Response Group calls to Skype4B client work, Polycom VVX Phones Fail with CAC enabled

By | September 3, 2016

Figured I’d post this one quickly and hopefully it will help someone else, I don’t have time to replicate the issue in my lab so don’t have any screenshots more detailed info I’m afraid

I recently had an interesting one where a customer had deployed Skype4B I with another integrator in a hurry and had 100’s of sites with less than 2Mbit (yes, Mbit) of traffic with 10+ users behind it.

Normally this wouldn’t be such an issue but the CAC policies had been defined by the existing integrator to only allowed a maximum of 51kbps per call. This is fine for SILK calls with a bit of forward error correction as the SILK codec uses stupidly low amounts of bandwidth, but as this customer was deploying Polycom VVX phones as each site. we are now involving the Response Group Service and Polycom VVX Phones in the same call leg. As the VVX phones don’t support SILK the RGS service is trying to use G711 which as anyone that’s been around in the telephony world knows, has a 64kbit payload. (not including overhead)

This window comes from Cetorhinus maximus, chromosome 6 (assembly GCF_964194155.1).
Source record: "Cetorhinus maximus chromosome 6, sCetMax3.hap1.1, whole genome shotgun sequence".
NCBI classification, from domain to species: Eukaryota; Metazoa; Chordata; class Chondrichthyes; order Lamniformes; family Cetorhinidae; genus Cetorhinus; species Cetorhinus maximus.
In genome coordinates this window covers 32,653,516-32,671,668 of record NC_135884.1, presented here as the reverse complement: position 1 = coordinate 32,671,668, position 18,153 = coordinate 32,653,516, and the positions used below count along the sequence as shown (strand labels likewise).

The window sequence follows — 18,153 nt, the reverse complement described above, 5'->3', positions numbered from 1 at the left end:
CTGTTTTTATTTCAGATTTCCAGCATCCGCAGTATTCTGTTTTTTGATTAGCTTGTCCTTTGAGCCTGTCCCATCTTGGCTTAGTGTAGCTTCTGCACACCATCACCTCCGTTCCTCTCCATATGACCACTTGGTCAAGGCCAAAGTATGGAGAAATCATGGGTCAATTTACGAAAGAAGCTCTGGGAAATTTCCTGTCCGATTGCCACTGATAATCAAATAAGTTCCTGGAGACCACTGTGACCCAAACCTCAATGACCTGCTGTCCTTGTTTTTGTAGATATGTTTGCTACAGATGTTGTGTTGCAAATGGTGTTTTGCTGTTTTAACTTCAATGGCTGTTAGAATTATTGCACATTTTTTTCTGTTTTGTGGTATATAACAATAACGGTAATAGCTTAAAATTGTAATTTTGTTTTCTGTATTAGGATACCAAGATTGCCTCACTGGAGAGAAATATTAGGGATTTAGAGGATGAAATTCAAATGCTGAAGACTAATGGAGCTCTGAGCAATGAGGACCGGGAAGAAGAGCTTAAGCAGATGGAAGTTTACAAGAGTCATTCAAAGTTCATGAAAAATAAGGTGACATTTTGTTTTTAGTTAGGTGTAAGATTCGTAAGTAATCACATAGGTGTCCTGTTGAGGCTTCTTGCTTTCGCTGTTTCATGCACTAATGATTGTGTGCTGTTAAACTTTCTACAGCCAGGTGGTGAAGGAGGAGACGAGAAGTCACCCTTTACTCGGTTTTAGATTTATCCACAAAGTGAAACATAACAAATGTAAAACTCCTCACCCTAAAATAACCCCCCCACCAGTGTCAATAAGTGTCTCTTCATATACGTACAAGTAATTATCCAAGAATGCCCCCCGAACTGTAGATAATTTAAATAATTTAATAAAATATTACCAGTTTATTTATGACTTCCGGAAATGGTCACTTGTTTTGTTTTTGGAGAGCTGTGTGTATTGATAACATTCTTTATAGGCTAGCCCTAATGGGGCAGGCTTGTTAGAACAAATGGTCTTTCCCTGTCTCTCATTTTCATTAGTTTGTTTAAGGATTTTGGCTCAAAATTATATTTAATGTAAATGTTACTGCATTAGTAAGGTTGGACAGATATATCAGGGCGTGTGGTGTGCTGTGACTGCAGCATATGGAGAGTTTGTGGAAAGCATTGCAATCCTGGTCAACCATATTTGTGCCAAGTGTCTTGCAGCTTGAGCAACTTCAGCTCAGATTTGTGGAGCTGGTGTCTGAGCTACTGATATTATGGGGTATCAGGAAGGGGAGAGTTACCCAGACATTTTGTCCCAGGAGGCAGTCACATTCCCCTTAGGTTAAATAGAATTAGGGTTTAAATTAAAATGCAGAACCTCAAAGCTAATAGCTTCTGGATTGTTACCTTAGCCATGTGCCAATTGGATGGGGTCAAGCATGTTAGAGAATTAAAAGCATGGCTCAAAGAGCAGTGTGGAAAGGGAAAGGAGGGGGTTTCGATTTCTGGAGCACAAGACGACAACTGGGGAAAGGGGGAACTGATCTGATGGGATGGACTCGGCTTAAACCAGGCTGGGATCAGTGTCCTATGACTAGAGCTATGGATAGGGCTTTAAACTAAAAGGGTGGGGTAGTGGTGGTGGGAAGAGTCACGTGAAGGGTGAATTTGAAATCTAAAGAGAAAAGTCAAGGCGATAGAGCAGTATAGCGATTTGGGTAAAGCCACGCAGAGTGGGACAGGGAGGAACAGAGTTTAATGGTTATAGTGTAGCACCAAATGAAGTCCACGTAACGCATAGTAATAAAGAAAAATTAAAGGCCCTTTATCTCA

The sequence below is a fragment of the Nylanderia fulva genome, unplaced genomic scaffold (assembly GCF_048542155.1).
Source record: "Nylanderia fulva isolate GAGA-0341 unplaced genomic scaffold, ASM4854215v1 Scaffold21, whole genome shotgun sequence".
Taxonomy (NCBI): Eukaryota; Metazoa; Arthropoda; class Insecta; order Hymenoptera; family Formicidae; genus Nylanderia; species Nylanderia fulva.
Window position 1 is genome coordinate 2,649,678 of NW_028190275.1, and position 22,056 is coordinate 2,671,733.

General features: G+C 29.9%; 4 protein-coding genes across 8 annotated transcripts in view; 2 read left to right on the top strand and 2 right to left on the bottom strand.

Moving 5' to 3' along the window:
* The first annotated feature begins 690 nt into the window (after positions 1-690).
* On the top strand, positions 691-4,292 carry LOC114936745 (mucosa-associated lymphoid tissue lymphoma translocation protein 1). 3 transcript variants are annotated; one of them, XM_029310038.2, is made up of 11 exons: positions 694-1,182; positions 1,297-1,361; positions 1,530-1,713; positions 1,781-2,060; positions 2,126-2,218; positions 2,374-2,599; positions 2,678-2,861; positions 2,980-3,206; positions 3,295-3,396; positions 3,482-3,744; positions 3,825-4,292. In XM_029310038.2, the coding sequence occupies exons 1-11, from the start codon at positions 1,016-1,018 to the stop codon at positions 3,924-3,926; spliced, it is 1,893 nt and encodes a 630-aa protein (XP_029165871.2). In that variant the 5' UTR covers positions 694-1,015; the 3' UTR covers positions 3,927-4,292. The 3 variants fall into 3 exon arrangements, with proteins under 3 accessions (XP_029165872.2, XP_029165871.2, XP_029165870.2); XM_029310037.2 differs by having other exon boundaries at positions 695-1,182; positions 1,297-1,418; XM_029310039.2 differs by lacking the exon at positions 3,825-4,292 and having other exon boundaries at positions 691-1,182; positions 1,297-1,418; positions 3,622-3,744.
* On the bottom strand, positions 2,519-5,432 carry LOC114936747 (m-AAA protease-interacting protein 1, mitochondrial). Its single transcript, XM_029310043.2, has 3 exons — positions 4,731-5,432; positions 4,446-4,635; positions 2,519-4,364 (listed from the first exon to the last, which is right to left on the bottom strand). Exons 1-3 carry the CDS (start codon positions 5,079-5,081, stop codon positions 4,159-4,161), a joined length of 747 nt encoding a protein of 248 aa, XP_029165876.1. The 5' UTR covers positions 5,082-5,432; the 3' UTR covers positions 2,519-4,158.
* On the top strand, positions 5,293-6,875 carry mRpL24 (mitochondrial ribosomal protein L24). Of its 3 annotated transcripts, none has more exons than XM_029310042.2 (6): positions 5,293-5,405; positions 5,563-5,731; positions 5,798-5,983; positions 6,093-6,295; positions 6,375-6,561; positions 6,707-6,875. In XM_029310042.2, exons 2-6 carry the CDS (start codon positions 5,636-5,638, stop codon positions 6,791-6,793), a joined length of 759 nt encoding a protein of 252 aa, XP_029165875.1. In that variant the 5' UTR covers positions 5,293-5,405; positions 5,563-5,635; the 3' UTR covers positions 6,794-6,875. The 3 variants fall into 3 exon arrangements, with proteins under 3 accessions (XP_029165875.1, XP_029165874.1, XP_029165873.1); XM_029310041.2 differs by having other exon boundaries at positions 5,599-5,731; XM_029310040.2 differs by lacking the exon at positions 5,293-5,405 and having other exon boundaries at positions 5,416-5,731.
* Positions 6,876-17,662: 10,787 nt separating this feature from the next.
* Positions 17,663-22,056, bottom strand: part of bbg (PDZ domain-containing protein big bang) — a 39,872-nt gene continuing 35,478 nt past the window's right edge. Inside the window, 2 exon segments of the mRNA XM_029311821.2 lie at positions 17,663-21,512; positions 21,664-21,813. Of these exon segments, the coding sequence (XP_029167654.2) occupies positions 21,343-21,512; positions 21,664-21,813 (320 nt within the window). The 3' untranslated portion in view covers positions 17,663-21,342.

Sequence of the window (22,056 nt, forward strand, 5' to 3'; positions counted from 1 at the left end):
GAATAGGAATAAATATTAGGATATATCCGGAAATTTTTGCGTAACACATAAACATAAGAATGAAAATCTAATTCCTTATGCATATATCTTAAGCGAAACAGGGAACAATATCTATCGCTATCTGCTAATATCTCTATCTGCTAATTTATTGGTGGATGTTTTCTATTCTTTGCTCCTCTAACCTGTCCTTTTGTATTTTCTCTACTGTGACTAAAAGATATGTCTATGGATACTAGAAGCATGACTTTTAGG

Interestingly once the CAC limit per session was raised to 64kbit calls flowed fine. Which indicates that one of the devices isn’t calculating the TCP and SRTP overheads very well, because if we include all the overheads the call *should* be around 102kbps.

The symptoms with this issue was that the call wouldn’t even appear at the VVX phone at all whilst the soft client was ringing.

To see if calls to your VVX phone are failing due to CAC issues, head on over to the phones log via the web interface and look for the following lines.

0901110224|ice |4|00|ICE Bandwidth check result: insufficient bandwidth for the call reported
0901110224|so |4|00|SoMediaSessEvLclAnswerSdpAvailable in Offering state – call disconnect due to failed ICE bandwidth check

Hope this saves someone else some hassle because it was a bit of a weird one for me.

If you’re looking for more info on codec bandwidth usage there is a rather lengthy article on Technet here 

Scroll to the bottom of the article for the interesting bits

Update: Microsoft has a great bandwidth calculator for download here:


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